"We must all hang together, or assuredly we shall all hang separately," quipped Ben Franklin.

One by one each man signed, pledging his life, liberty, and honor in the effort to create a free and independent nation.

Eventually, fifty-six delegates signed the Declaration of Independence. George Washington and Patrick Henry, two of the most respected patriot leaders, didn't sign. General George Washington was away, already fighting for freedom. Governor Patrick Henry was in Virginia serving his new state.

By signing their names, the delegates became traitors to Britain, their mother country.

What these men (and their families supporting them) were doing had never been done before. If they succeeded, they would begin a new nation. If they failed, Britain would harshly punish the leaders of the revolution.

What was the "course of human events" which led the thirteen colonies to unite and declare their independence? Why would Americans rebel against their British king? What forced the colonists to disobey the laws established by the British Parliament? Could the Americans really win a war of independence against the best army in the world?

You may know about several of the "human events": the Boston Tea Party, Paul Revere's Ride, Lexington and Concord. Yet many more events led the thirteen disunited colonies to become the thirteen United States.

Many of the names you already know: George Washington, Benjamin Franklin, Abigail Adams, John Adams, and Thomas Jefferson. Yet there were thousands of others, including African Americans, Native Americans, French, and British who played dramatic parts in the creation of the United States of America.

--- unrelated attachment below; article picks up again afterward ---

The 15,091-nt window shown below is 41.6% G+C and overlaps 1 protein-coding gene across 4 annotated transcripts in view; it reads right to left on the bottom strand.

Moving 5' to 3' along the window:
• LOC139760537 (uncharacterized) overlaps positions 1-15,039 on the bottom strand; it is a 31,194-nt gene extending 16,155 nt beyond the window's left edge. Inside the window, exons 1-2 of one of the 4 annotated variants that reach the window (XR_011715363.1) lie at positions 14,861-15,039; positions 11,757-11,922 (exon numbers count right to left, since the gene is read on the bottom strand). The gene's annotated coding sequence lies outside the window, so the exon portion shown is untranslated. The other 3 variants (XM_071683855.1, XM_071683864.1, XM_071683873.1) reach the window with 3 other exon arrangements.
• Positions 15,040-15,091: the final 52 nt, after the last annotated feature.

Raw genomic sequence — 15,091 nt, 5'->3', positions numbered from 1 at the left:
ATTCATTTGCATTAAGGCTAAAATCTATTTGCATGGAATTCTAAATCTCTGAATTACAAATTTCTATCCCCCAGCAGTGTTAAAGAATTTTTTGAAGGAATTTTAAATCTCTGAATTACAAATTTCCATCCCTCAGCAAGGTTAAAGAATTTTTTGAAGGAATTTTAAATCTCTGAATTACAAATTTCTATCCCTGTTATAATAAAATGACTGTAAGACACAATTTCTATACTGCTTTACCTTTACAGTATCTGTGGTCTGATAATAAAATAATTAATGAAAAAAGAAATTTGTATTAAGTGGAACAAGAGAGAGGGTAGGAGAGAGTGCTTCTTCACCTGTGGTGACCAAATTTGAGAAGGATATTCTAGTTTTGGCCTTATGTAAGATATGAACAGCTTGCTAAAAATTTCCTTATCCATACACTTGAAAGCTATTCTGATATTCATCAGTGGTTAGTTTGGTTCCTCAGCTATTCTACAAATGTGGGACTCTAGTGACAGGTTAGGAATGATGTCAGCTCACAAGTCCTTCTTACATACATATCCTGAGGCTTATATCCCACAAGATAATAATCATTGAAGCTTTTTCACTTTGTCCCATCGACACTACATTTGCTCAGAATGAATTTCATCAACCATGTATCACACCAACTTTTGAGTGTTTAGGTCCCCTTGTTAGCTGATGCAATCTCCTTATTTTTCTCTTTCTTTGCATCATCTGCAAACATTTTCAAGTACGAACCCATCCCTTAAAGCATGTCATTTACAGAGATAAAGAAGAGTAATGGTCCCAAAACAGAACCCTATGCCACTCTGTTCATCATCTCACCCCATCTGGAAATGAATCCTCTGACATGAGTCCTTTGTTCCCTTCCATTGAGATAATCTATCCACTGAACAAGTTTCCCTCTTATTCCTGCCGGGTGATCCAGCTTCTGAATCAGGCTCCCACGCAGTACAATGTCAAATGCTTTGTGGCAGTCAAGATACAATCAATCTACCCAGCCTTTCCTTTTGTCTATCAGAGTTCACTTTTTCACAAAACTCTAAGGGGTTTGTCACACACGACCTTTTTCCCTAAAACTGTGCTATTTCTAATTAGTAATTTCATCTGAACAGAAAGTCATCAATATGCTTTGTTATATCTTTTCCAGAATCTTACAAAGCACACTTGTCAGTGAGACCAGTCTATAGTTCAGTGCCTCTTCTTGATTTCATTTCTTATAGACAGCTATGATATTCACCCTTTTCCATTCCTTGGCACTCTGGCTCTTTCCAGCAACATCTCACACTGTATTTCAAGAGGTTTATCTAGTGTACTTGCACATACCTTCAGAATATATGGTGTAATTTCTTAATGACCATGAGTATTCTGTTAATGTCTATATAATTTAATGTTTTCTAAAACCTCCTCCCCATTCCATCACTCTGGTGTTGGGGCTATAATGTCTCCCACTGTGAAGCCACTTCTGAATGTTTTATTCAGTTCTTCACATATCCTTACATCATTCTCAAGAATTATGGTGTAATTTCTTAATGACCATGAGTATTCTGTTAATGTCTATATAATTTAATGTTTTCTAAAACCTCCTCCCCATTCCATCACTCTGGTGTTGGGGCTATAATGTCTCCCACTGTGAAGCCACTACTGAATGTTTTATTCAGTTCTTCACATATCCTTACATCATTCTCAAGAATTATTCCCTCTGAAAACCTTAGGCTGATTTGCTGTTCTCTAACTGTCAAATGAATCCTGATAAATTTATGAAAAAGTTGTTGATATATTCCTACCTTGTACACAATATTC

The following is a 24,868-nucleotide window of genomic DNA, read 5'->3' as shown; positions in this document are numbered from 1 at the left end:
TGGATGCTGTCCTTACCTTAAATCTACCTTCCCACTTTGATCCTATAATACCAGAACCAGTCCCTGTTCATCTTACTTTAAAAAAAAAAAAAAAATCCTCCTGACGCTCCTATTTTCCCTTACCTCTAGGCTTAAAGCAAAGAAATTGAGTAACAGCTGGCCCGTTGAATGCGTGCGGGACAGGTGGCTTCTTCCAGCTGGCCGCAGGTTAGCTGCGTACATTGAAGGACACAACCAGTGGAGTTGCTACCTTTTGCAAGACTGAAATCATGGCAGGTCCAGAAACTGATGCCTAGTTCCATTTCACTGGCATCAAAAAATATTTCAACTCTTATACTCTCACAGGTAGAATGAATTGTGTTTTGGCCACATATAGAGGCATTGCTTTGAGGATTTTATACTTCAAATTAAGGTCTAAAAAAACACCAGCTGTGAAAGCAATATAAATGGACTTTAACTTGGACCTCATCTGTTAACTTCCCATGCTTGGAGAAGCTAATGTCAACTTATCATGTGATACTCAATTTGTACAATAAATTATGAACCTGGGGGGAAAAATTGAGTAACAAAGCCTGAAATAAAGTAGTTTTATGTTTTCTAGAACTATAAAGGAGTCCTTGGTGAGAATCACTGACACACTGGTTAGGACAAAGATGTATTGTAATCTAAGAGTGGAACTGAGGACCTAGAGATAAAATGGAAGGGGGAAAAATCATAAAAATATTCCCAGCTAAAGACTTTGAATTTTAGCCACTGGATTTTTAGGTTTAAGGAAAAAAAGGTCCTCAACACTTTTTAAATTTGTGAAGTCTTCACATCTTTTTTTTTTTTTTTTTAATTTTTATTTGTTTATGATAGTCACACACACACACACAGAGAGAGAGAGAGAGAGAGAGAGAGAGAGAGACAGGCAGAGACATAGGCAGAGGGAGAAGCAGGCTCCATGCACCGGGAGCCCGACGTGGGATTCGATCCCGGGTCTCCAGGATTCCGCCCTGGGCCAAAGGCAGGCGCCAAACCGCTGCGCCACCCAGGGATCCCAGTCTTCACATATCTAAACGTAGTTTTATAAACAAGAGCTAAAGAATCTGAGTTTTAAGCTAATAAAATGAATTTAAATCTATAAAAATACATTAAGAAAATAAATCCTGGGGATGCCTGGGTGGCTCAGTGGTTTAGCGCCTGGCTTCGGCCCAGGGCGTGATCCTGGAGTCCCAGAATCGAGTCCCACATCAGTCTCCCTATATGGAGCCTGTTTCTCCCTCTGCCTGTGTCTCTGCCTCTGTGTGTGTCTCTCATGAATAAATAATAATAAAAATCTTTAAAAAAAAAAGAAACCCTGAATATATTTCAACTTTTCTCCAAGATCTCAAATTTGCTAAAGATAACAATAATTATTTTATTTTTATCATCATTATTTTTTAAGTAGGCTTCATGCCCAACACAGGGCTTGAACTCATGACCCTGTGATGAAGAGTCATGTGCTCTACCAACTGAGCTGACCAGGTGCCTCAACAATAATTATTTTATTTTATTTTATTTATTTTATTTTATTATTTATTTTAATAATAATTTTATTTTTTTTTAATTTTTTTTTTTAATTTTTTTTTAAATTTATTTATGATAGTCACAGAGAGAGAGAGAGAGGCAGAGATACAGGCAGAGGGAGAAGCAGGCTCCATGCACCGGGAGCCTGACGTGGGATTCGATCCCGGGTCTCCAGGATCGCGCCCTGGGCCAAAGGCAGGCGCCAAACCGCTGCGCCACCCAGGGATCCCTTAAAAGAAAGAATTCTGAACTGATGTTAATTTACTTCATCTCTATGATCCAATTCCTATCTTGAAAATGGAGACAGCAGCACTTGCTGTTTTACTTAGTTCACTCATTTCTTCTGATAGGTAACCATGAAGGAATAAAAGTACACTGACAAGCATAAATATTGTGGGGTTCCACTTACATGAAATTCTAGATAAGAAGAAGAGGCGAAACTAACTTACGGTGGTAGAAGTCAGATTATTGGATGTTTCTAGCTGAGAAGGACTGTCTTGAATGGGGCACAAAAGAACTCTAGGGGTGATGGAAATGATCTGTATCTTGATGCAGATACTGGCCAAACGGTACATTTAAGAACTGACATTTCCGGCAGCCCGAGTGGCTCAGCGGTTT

This is the story of how those thirteen dependent British colonies came to declare their independence on July 4, 1776.



The French owned lands in a long arc from eastern Canada south to the mouth of the Mississippi River. They wanted to keep the British pinned against the sea.

Both countries claimed much of the same land.

The unfortunate Native Americans were forced to choose sides. As British colonists moved onto their lands, many tribes fought to keep them out.

The French, eager to stop the British invasion, encouraged the Indians to attack frontier settlements. The French supplied the Indians with guns, gunpowder, and other goods. Many Indians, but not all, sided with the French.

In 1763, after losing the French and Indian War, France was forced to give up her territory in North America. British lands now stretched from the Atlantic in the east to past the Mississippi River in the west.

Since early colonial days most colonists lived close to the Atlantic coast. By the 1760s much of the best land was filled with farms. With the French gone, the fertile lands beyond the Appalachian Mountains could now be settled. There was plenty of cheap land for anyone daring to cross the dangerous mountains, fight the remaining Indians, and carve homes out of the wilderness.

King George III, who had been on the throne for only three years, and Parliament told the eager colonists that they would decide who would get this vast territory, how much it would cost, and what lands the Indians could keep.